Reference resistance (Rref) may likewise include any now known or later developed resistive element capable of providing a set resistance value. One challenge for effective implementation of this disclosure is to keep the size of test structure 100, 200 reasonable. A common resistive element uses doped, un-silicided poly-silicon (poly). This poly is doped to provide a sheet resistance on the order of 350 ohms/square. To create a 100 M-ohm resistor, the poly would need to be 40,000 um long, which is too long to be practicable. However, by eliminating the poly dopants, i.e., using an undoped, un-silicided polysilicon, the resistivity would increase by a factor of 10,000. Therefore, reference resistance Rref need only be, for example, 4 um long. Reference resistance Rref may be tuned using any now known or later developed techniques.
In one embodiment, shown in
In one embodiment, shown in
It is understood that an array of test structures 100, 200 may be employed at any one time within IC chip 104, e.g., a million at a time, if possible. Each test structure 100, 200 may have its own power generator 160, e.g., capacitor, or a single power generator, for example, in the form of an array 176 of capacitors, could be used for an array of test structures 100, 200. Where a number of test structures 100, 200 are employed, different test structures 100, 200 may have different reference resistances Rref so different magnitudes of resistive opens 102 can be detected. That is, at least one reference resistance Rref of a test structure in the array may be different than a reference resistance Rref of another test structure in the array.
Test structure 100, 200 as described above is part of the design for an integrated circuit chip. The chip design is created in a graphical computer programming language, and stored in a computer storage medium (such as a disk, tape, physical hard drive, or virtual hard drive such as in a storage access network). If the designer does not fabricate chips or the photolithographic masks used to fabricate chips, the designer transmits the resulting design by physical means (e.g., by providing a copy of the storage medium storing the design) or electronically (e.g., through the Internet) to such entities, directly or indirectly. The stored design is then converted into the appropriate format (e.g., GDSII) for the fabrication of photolithographic masks, which typically include multiple copies of the chip design in question that are to be formed on a wafer. The photolithographic masks are utilized to define areas of the wafer (and/or the layers thereon) to be etched or otherwise processed.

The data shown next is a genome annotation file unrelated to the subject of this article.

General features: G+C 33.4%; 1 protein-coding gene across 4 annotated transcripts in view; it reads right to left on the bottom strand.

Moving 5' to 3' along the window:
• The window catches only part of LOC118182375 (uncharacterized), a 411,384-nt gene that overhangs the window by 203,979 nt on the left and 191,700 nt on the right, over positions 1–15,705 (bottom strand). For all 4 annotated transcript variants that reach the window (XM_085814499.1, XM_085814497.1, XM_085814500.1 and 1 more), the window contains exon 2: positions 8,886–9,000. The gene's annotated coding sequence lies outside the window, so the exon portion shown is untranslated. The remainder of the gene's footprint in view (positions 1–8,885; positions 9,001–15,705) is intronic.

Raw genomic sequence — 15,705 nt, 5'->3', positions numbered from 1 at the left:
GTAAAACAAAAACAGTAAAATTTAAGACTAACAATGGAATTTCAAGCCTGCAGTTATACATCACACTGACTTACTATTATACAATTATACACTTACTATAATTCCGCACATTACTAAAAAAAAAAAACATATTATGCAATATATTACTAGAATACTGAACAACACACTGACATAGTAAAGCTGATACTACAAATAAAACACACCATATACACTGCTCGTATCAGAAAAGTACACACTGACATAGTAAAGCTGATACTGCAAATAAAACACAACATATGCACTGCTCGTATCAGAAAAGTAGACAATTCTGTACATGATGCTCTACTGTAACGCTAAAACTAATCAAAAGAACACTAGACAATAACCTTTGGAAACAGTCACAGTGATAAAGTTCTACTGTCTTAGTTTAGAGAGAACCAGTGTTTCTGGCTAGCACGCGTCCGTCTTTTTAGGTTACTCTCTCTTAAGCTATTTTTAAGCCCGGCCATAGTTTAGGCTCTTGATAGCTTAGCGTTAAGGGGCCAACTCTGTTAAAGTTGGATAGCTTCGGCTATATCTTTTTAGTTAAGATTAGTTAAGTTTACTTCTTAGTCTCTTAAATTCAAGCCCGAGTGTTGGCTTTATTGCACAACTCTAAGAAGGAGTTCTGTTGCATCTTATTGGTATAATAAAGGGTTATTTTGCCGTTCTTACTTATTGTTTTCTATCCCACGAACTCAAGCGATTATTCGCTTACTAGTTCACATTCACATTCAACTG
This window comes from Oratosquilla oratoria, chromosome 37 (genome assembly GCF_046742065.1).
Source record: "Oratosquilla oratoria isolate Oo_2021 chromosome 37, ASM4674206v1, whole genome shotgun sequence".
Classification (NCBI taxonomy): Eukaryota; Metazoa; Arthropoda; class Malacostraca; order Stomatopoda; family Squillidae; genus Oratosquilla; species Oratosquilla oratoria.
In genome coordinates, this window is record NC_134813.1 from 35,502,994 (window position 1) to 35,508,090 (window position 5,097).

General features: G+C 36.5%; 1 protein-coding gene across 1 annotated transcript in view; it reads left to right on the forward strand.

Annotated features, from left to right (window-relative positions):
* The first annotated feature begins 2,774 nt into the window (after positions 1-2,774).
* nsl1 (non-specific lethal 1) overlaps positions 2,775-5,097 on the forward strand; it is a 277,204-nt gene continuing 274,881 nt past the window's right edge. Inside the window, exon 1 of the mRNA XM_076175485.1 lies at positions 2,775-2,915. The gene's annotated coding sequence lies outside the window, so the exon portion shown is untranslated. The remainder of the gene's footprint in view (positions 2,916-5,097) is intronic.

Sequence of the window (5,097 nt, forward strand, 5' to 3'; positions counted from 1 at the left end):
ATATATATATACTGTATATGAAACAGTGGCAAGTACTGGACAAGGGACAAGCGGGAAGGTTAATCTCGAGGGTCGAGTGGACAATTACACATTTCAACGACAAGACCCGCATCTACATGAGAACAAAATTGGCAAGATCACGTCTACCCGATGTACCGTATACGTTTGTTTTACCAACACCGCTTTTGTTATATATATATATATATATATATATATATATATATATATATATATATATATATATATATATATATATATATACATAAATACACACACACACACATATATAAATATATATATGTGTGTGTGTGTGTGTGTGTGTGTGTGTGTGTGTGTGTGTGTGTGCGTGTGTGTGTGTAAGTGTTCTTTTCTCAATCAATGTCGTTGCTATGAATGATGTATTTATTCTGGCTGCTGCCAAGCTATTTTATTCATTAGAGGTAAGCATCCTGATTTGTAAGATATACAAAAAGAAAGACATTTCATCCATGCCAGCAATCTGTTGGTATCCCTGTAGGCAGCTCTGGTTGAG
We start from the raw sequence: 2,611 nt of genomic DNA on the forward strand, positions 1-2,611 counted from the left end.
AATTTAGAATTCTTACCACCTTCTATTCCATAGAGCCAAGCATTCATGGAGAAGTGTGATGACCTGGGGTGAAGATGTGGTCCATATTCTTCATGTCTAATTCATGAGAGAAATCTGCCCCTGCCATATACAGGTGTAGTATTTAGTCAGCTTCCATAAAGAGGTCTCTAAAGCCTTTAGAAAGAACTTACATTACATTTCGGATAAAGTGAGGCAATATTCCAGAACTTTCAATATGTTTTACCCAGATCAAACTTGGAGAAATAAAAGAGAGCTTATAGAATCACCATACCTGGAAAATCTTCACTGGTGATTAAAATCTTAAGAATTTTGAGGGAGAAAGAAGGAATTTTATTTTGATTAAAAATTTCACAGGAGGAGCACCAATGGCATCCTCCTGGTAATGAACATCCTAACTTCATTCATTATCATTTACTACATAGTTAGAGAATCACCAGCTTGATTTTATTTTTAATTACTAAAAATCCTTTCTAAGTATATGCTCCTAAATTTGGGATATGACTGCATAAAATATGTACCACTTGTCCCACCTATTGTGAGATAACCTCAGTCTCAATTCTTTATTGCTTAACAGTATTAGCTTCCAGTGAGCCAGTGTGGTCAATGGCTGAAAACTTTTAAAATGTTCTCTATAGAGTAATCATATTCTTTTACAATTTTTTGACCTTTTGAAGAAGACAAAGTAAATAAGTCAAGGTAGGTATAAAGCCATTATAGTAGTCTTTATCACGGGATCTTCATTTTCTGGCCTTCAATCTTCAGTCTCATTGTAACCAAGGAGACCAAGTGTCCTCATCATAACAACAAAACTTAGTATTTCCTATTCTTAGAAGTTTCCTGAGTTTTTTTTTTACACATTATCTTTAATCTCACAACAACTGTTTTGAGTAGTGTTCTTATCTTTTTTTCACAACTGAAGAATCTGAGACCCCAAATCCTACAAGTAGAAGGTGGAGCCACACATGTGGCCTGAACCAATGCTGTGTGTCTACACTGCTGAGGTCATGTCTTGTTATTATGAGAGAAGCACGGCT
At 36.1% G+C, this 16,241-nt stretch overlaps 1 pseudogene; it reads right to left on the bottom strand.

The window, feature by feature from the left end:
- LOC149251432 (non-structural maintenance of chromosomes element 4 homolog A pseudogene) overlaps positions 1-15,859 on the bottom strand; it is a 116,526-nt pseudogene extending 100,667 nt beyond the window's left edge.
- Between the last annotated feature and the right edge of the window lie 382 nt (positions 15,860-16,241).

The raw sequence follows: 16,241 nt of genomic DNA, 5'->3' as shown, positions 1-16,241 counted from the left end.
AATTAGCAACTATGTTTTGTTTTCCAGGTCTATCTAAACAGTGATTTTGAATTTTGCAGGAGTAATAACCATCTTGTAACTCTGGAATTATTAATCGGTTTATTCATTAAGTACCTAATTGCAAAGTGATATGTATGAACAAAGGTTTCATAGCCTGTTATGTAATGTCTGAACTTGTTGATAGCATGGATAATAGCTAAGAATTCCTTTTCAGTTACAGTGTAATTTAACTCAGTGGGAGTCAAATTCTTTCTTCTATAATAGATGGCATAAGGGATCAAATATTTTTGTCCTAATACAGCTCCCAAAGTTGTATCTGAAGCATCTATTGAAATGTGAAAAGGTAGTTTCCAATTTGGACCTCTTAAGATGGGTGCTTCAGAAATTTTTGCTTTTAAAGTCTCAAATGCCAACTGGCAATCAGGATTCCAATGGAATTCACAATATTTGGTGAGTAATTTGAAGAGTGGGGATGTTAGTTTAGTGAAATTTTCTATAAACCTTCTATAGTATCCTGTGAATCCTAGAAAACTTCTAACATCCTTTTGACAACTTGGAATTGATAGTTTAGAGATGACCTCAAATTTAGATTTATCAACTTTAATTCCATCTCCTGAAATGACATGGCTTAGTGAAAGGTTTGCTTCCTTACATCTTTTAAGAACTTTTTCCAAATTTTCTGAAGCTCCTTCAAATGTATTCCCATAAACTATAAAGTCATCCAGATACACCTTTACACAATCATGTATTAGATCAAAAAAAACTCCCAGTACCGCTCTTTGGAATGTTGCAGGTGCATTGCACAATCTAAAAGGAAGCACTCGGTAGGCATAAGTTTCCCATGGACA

The methods as described above are used in the fabrication of integrated circuit chips. The resulting integrated circuit chips can be distributed by the fabricator in raw wafer form (that is, as a single wafer that has multiple unpackaged chips), as a bare die, or in a packaged form. In the latter case the chip is mounted in a single chip package (such as a plastic carrier, with leads that are affixed to a motherboard or other higher level carrier) or in a multichip package (such as a ceramic carrier that has either or both surface interconnections or buried interconnections). In any case the chip is then integrated with other chips, discrete circuit elements, and/or other signal processing devices as part of either (a) an intermediate product, such as a motherboard, or (b) an end product. The end product can be any product that includes integrated circuit chips, ranging from toys and other low-end applications to advanced computer products having a display, a keyboard or other input device, and a central processor.
The foregoing description of various aspects of the disclosure has been presented for purposes of illustration and description. It is not intended to be exhaustive or to limit the disclosure to the precise form disclosed, and obviously, many modifications and variations are possible. Such modifications and variations that may be apparent to a person skilled in the art are intended to be included within the scope of the disclosure as defined by the accompanying claims.
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|U.S. Classification||324/750.3, 324/501|
|Cooperative Classification||H01L22/34, G01R31/2853, H01L22/14, G01R31/307|
|European Classification||H01L22/14, H01L22/34, G01R31/28G1, G01R31/307|
|Oct 24, 2007||AS||Assignment|
Owner name: INTERNATIONAL BUSINESS MACHINES CORPORATION, NEW Y
Free format text: ASSIGNMENT OF ASSIGNORS INTEREST;ASSIGNORS:AHSAN, ISHTIAQ;KETCHEN, MARK B.;MCSTAY, KEVIN;AND OTHERS;REEL/FRAME:020007/0433;SIGNING DATES FROM 20070928 TO 20071011
Owner name: INTERNATIONAL BUSINESS MACHINES CORPORATION,NEW YO
Free format text: ASSIGNMENT OF ASSIGNORS INTEREST;ASSIGNORS:AHSAN, ISHTIAQ;KETCHEN, MARK B.;MCSTAY, KEVIN;AND OTHERS;SIGNING DATES FROM 20070928 TO 20071011;REEL/FRAME:020007/0433
|Jan 16, 2014||AS||Assignment|
Owner name: TWITTER, INC., CALIFORNIA
Free format text: ASSIGNMENT OF ASSIGNORS INTEREST;ASSIGNOR:INTERNATIONAL BUSINESS MACHINES CORPORATION;REEL/FRAME:032075/0404
Effective date: 20131230
|Jan 17, 2014||REMI||Maintenance fee reminder mailed|
|Feb 27, 2014||FPAY||Fee payment|
Year of fee payment: 4
|Feb 27, 2014||SULP||Surcharge for late payment|